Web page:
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    If you like to track your music and get a good overview of the sort of music you’ve been listening to most and what sort of music you haven’t heard but might like (based on the data collected on your existing listening habits), then Last.fm is a great web app, and hopefully will continue its consistent improvement as time goes on.

    It’s worth noting that with a site like Last.fm that makes recommendations based on aggregate trends in its userbase, simply becoming a more popular service can improve its quality.

    9. Qik

    Qik allows users to share mobile videos on the go. Whether it’s the baby’s first steps or an unboxing of a new geek toy, Qik is the video equivalent of a text service like Twitter. Immediate video. Cue another of my “Wow look how far the Internet has come!” moments here — a few years ago it was a pain in the backside getting a video to load in the browser, and now we can fling ’em at each other like it’s a food fight.

    10. Mogulus

    Mogulus is another web app that deals with web app, but it’s what WordPress is to Twitter, to extend the analogy I used with Qik. Mogulus is for creating and publishing more professional video media, allowing you to handle parts of the process that deal with product creation, such as the ability to mix multiple camera angles and clips and form a final video, to publication, allowing you to push that video to your own site and others, with viewers chatting as you go. It’s oriented towards live broadcasting online, minus the cheap webcam that came with your computer (suppose you could if you wanted, but there goes my claim to it being “more professional”).

    So there are ten web apps that rocked hard in 2008. As with all lists, especially top 10s, there’s a barrage of “Where’s ___ on this list?” to come, I’m sure — and in my opinion that’s half the fun. Be sure to let us know what your picks for the year were. Here’s to web apps in 2009!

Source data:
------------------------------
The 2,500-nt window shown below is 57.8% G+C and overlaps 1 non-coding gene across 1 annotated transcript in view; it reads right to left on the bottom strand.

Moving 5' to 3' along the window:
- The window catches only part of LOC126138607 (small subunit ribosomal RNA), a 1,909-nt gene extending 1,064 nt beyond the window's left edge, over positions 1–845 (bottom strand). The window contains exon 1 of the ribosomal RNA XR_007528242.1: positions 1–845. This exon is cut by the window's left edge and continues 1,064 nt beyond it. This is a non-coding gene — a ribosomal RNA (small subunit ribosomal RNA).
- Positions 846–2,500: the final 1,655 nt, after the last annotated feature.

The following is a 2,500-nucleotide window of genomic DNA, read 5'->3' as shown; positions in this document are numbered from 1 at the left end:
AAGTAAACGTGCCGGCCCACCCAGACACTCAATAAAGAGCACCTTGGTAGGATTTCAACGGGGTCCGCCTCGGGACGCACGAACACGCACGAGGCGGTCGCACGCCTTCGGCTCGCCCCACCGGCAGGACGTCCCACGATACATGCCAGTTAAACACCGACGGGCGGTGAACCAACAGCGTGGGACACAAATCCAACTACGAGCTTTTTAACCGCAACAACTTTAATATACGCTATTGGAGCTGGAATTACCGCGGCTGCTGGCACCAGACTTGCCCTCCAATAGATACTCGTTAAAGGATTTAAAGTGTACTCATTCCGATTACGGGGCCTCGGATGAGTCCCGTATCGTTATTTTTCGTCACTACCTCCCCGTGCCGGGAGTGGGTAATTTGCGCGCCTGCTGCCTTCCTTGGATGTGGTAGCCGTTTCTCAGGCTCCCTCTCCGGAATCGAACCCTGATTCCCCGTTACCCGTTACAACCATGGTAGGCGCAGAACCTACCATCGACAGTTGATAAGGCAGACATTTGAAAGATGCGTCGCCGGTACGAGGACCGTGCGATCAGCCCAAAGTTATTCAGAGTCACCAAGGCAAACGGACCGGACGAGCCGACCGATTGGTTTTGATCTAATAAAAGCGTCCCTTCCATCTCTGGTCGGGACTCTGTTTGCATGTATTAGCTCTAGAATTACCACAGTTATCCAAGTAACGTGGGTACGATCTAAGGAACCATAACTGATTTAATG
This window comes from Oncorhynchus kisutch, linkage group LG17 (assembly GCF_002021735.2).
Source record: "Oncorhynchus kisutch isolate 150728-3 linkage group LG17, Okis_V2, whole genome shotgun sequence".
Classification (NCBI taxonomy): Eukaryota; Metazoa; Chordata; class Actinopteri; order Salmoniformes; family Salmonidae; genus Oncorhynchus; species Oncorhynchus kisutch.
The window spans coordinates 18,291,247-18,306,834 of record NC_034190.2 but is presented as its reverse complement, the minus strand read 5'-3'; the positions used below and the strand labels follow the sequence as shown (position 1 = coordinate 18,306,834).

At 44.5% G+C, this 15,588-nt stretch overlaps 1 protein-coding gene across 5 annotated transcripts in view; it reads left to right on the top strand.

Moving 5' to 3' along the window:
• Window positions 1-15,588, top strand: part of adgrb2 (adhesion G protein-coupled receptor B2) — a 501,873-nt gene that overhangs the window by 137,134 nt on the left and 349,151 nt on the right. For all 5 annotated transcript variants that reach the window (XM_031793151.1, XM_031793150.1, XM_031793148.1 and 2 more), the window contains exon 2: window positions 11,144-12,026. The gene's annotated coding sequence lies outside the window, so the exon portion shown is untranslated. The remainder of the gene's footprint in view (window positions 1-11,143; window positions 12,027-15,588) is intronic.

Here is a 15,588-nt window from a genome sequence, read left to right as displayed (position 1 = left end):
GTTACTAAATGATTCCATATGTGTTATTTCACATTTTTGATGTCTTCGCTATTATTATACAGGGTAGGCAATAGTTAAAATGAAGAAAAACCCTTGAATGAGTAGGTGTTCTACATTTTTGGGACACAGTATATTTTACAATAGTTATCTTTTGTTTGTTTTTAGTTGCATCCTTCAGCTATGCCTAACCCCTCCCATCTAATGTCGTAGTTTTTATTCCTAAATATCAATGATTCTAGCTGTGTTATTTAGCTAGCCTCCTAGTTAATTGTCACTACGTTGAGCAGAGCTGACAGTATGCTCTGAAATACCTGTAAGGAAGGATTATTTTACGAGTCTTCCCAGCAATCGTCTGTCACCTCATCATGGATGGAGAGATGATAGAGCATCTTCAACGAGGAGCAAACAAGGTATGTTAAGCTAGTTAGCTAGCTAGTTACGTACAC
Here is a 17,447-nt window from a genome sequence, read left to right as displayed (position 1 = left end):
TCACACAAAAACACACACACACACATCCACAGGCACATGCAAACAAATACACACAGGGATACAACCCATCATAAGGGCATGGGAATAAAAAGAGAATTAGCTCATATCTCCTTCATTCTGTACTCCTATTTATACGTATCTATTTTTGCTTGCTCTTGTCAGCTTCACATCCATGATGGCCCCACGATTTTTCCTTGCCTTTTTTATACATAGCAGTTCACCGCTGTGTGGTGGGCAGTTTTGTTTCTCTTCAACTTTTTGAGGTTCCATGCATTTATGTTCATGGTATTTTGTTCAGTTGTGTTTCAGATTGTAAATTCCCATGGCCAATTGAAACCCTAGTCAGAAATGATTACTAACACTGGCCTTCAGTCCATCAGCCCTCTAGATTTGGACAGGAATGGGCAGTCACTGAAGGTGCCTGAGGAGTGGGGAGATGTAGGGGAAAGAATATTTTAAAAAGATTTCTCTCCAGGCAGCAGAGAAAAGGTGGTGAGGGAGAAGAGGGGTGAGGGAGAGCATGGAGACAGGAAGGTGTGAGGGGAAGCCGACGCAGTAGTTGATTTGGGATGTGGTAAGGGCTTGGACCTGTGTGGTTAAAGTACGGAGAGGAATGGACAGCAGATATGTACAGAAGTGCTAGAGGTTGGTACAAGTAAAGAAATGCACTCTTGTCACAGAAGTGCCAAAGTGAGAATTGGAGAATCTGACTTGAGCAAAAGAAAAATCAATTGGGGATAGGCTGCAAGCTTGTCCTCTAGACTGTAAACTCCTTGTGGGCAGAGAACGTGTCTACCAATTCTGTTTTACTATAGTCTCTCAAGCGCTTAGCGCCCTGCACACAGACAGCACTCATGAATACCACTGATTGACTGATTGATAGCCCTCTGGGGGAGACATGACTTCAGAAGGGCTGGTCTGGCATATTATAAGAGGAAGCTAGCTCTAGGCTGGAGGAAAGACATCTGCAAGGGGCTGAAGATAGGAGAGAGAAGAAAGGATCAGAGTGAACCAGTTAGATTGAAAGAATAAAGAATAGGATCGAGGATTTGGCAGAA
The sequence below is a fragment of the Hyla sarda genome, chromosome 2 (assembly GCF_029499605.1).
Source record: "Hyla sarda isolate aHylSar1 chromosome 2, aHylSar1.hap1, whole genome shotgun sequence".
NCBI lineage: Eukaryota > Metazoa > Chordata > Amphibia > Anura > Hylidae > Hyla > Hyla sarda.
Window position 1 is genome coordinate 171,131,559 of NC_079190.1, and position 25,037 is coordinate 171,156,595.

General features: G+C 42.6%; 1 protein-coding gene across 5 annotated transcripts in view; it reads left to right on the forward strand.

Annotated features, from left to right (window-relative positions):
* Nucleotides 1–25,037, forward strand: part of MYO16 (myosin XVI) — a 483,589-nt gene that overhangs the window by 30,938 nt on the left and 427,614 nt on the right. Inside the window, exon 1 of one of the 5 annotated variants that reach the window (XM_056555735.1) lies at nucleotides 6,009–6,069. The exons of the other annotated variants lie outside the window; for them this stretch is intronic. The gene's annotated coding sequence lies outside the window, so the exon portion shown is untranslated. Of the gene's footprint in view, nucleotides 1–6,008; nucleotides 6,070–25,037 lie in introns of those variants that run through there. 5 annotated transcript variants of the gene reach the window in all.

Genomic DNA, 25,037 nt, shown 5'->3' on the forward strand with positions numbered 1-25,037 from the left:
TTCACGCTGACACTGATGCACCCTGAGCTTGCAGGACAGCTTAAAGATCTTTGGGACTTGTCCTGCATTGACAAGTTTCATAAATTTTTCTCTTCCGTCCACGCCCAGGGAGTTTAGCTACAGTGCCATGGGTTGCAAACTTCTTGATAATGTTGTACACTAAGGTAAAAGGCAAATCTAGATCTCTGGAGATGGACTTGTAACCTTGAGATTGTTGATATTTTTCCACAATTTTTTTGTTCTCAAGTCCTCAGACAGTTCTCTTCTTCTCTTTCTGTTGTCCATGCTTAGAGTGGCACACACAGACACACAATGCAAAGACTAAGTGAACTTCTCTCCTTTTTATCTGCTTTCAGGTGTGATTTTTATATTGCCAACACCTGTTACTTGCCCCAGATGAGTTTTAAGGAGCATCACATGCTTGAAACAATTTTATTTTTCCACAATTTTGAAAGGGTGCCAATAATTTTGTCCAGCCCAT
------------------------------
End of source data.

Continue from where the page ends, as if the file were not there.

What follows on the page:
More by this author

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    Last Updated on January 2, 2019

    7 Steps For Making a New Year’s Resolution and Keeping It

    7 Steps For Making a New Year’s Resolution and Keeping It

    Are you keen to reinvent yourself this year? Or at least use the new year as a long overdue excuse to get rid of bad habits or pick up new ones?

    Yes, it’s that time of year again. The time of year when we feel as if we have to turn over a new leaf. The time when we misguidedly imagine that the arrival of a new year will magically provide the catalyst, motivation and persistence we need to reinvent ourselves.

    Traditionally, New Year’s Day is styled as the ideal time to kick start a new phase in your life and the time when you must make your all important new year’s resolution. Unfortunately, the beginning of the year is also one of the worst times to make a major change in your habits because it’s often a relatively stressful time, right in the middle of the party and vacation season.

    Don’t set yourself up for failure this year by vowing to make huge changes that will be hard to keep. Instead follow these seven steps for successfully making a new year’s resolution you can stick to for good.

    1. Just pick one thing

    If you want to change your life or your lifestyle don’t try to change the whole thing at once. It won’t work. Instead pick one area of your life to change to begin with.

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    Make it something concrete so you know exactly what change you’re planning to make. If you’re successful with the first change you can go ahead and make another change after a month or so. By making small changes one after the other, you still have the chance to be a whole new you at the end of the year and it’s a much more realistic way of doing it.